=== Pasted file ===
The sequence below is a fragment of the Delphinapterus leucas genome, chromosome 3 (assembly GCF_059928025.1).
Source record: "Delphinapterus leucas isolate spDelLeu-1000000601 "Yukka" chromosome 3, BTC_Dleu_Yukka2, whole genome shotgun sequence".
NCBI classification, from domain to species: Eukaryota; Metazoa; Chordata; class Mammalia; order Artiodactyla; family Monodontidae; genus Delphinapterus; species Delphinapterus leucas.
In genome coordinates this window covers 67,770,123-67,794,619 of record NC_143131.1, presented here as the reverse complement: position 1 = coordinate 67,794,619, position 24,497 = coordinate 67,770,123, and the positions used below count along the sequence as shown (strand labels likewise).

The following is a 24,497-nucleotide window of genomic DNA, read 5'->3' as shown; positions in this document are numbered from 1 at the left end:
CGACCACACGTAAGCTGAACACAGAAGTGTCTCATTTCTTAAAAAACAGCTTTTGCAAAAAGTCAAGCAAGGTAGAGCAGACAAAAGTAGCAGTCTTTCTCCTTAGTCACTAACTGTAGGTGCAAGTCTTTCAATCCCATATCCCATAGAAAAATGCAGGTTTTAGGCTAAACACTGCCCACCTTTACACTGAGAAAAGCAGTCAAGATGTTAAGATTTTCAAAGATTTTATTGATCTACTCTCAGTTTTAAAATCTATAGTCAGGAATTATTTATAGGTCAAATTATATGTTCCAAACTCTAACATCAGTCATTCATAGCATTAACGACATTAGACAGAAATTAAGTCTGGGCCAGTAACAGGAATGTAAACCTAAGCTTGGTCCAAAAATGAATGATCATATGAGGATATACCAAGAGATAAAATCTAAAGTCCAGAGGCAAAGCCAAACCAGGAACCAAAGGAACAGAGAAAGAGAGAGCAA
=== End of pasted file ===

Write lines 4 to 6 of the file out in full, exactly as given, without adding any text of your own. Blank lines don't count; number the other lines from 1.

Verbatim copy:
In genome coordinates this window covers 67,770,123-67,794,619 of record NC_143131.1, presented here as the reverse complement: position 1 = coordinate 67,794,619, position 24,497 = coordinate 67,770,123, and the positions used below count along the sequence as shown (strand labels likewise).

The following is a 24,497-nucleotide window of genomic DNA, read 5'->3' as shown; positions in this document are numbered from 1 at the left end:
CGACCACACGTAAGCTGAACACAGAAGTGTCTCATTTCTTAAAAAACAGCTTTTGCAAAAAGTCAAGCAAGGTAGAGCAGACAAAAGTAGCAGTCTTTCTCCTTAGTCACTAACTGTAGGTGCAAGTCTTTCAATCCCATATCCCATAGAAAAATGCAGGTTTTAGGCTAAACACTGCCCACCTTTACACTGAGAAAAGCAGTCAAGATGTTAAGATTTTCAAAGATTTTATTGATCTACTCTCAGTTTTAAAATCTATAGTCAGGAATTATTTATAGGTCAAATTATATGTTCCAAACTCTAACATCAGTCATTCATAGCATTAACGACATTAGACAGAAATTAAGTCTGGGCCAGTAACAGGAATGTAAACCTAAGCTTGGTCCAAAAATGAATGATCATATGAGGATATACCAAGAGATAAAATCTAAAGTCCAGAGGCAAAGCCAAACCAGGAACCAAAGGAACAGAGAAAGAGAGAGCAA